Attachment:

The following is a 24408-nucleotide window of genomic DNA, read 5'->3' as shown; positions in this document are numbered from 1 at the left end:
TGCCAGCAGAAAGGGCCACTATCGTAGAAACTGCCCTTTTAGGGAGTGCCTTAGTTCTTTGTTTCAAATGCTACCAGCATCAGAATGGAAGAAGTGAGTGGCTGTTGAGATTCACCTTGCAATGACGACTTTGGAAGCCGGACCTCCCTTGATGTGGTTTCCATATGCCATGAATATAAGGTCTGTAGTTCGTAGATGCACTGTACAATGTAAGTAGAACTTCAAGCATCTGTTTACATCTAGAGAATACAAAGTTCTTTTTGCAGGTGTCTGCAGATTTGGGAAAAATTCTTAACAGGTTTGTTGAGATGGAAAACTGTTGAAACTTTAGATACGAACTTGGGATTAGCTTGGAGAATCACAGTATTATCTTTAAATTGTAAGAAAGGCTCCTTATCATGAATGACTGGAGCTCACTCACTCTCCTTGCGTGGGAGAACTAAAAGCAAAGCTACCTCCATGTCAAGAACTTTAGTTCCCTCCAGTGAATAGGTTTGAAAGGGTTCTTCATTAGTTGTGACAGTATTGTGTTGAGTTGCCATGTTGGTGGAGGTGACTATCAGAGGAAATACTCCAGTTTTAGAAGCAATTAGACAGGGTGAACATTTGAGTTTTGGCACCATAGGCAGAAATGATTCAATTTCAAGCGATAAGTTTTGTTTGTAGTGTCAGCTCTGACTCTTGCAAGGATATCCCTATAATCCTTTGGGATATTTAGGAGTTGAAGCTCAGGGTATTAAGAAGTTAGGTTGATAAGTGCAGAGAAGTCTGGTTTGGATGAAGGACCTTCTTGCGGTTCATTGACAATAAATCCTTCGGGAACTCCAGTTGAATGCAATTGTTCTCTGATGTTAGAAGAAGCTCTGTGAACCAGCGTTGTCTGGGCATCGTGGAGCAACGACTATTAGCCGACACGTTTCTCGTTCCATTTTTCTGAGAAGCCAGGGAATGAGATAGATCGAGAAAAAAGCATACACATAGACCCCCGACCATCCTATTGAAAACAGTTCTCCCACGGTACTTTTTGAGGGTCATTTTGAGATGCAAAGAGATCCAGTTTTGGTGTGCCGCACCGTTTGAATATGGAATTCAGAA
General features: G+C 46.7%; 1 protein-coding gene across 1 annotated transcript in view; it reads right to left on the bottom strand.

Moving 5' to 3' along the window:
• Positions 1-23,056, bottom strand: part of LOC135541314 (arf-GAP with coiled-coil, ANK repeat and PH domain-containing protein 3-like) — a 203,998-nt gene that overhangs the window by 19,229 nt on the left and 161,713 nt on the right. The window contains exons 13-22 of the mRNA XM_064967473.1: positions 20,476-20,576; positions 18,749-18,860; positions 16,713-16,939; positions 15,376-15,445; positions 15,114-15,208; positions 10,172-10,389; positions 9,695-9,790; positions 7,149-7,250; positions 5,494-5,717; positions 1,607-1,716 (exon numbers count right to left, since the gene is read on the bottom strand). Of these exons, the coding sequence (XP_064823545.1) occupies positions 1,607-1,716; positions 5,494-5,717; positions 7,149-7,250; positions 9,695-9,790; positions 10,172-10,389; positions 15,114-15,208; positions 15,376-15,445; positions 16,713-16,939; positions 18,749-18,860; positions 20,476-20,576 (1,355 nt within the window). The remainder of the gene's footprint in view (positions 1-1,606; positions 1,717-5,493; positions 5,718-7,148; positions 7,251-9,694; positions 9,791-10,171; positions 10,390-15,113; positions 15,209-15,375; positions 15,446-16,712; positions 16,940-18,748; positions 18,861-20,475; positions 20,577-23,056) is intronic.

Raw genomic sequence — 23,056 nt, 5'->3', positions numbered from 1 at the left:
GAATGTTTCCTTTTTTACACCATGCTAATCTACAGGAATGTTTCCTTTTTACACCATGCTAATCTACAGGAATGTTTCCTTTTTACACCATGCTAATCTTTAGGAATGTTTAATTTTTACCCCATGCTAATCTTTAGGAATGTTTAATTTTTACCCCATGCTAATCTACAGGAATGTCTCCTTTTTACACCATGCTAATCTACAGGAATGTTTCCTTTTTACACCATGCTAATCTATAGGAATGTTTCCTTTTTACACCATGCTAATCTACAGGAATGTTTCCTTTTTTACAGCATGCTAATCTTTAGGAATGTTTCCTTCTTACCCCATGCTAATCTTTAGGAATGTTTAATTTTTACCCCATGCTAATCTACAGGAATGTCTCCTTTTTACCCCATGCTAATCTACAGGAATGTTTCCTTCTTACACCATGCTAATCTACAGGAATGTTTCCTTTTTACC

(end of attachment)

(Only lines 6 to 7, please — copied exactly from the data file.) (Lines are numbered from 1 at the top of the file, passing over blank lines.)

Raw genomic sequence — 23,056 nt, 5'->3', positions numbered from 1 at the left:
GAATGTTTCCTTTTTTACACCATGCTAATCTACAGGAATGTTTCCTTTTTACACCATGCTAATCTACAGGAATGTTTCCTTTTTACACCATGCTAATCTTTAGGAATGTTTAATTTTTACCCCATGCTAATCTTTAGGAATGTTTAATTTTTACCCCATGCTAATCTACAGGAATGTCTCCTTTTTACACCATGCTAATCTACAGGAATGTTTCCTTTTTACACCATGCTAATCTATAGGAATGTTTCCTTTTTACACCATGCTAATCTACAGGAATGTTTCCTTTTTTACAGCATGCTAATCTTTAGGAATGTTTCCTTCTTACCCCATGCTAATCTTTAGGAATGTTTAATTTTTACCCCATGCTAATCTACAGGAATGTCTCCTTTTTACCCCATGCTAATCTACAGGAATGTTTCCTTCTTACACCATGCTAATCTACAGGAATGTTTCCTTTTTACC